A specific one is how much closer the PC now sits to smartphones. I recently watched some youngsters work with laptops that had touchscreens. They hardly ever touched the keyboard, instead tapping and swiping on the screen. Yet they were still working on a laptop, not a smartphone. Certain things are much easier to do on a PC than a phone, and users are realising this. They aren’t relinquishing the convenience of their smartphones but applications are now available on PC’s and often easier to use.
Convertible or 2-in-1 machines have closed the gap between the two device types. This is in contrast to tablets. If you observe how people sit with tablets, it’s the opposite of smartphones or laptops. With the latter, we sit forward, attentive and focused. But tablets often prompt people to recline. It’s just a casual observation, yet I believe that PCs and smartphones have much more overlap with each other than pure tablet devices. Additionally, the convertible laptop has become the new tablet.
Why does this bode well for PCs in 2020? 2-in-1 machines break down the barriers between the utility of a PC and collaborative culture of a smartphone. You can now flip a laptop into tent mode and use it as an interactive presentation screen on a boardroom table, or cradle it like a clipboard you jot on with a digital pen.
In the next year, we’ll see more of the market responding to this trend. Premium 2-in-1 devices have a stable and growing audience of users who are now going into their second, third and even fourth generations of devices. Mid-range and entry-level laptops are also starting to adopt touchscreens and flip displays.
2-in-1 devices are also pushing innovation, such as the emergence of dual-screen systems. Dell revealed two such concept devices at CES this year: Project Duet, a dual screen laptop, and Project Ori (for origami), a more compact approach to foldable devices. We also unveiled Project UFO, a prototype Alienware device that puts triple-A PC gaming into a handheld device. All of these reflect the desire for touch-enabled devices that are portable without sacrificing performance or excellence. They definitely point us to the future.
Convertible devices are not a new form factor. I can recall the first flip-over touchscreen designs appearing 15 years ago. Back then they were exotic and the standard laptop ruled the roost. But today, the habits and expectations of users are driving a change decisively towards convertible devices.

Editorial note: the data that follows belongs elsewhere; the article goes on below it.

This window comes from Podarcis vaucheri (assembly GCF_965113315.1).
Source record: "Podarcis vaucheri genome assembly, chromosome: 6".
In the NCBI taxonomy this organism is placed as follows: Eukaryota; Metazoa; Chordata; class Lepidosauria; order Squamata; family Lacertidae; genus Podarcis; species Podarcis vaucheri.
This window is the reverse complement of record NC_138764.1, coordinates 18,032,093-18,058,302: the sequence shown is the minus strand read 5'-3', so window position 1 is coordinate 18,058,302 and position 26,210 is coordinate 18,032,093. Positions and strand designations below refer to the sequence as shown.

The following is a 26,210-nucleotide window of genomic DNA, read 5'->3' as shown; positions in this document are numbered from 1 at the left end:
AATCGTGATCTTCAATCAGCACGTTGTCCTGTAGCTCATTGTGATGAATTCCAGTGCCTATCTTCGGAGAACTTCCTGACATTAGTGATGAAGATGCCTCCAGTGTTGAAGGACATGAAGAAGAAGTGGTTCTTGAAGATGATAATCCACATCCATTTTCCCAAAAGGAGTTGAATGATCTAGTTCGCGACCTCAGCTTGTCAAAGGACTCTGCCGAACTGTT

Desktop PCs are meanwhile becoming more specialised, yet also more widely appreciated for their versatility. Specialist non-Windows PCs, such as those used by designers, are being replaced by Windows PCs, often for lower costs. Integrated discrete graphics chips and other advancements add a lot of value to modern desktops. The smartphone overlap also appears here: many people use services such as Whatsapp Web on their PCs, and Dell customers use the Dell Mobile Connect app to show their smartphone screen on their PC display.
There is a new synergy between the PC and smartphone, created by users who find the two complement each other. Not everyone has realised this yet, but in 2020 that will be the resounding message. The PC is back and 2020 will be its year.
Jaguar designs ‘seat of the future’
Jaguar Land Rover is developing the seat of the future – a pioneering shape-shifting system designed to improve customer wellbeing by tackling the health risks of sitting down for too long.
The ‘morphable’ seat, being trialled by Jaguar Land Rover’s Body Interiors Research division, uses a series of actuators in the seat foam to create constant micro-adjustments that make your brain think you’re walking, and could be individually tailored to each driver and passenger.
More than a quarter of people worldwide – 1.4 billion – are living increasingly sedentary lifestyles, which can shorten muscles in the legs, hips and gluteals causing back pain. The weakened muscles also mean you are more likely to injure yourself from falls or strains.
By simulating the rhythm of walking, a movement known as pelvic oscillation, the technology can help mitigate against the health risks of sitting down for too long on extended journeys with some drivers doing hundreds of kilometres per week.
Dr Steve Iley, Jaguar Land Rover Chief Medical Officer, said: “The wellbeing of our customers and employees is at the heart of all our technological research projects. We are using our engineering expertise to develop the seat of the future using innovative technologies not seen before in the automotive industry to help tackle an issue that affects people across the globe.”
Jaguar and Land Rover vehicles already feature the latest in ergonomic seat design, with multi-directional adjustments, massage functions and climate control fitted across the range. Dr Iley has also issued advice on how to adjust your seat to ensure the perfect driving position, from removing bulky items in your pocket, to shoulder positioning and from ensuring your spine and pelvis are straight to supporting your thighs to reduce pressure points. View the video here.
The research is part of Jaguar Land Rover’s commitment to continually improving customer wellbeing through technological innovation. Previous projects have included research to reduce the effects of motion sickness and the implementation of ultraviolet light technology to stop the spread of colds and flu.
Together, these efforts are driving towards Destination Zero; Jaguar Land Rover’s ambition to make societies safer and healthier, and the environment cleaner – a responsible future for our workers, customers and communities around us. Through relentless innovation, Jaguar Land Rover is adapting product and services to meet the rapidly-changing world.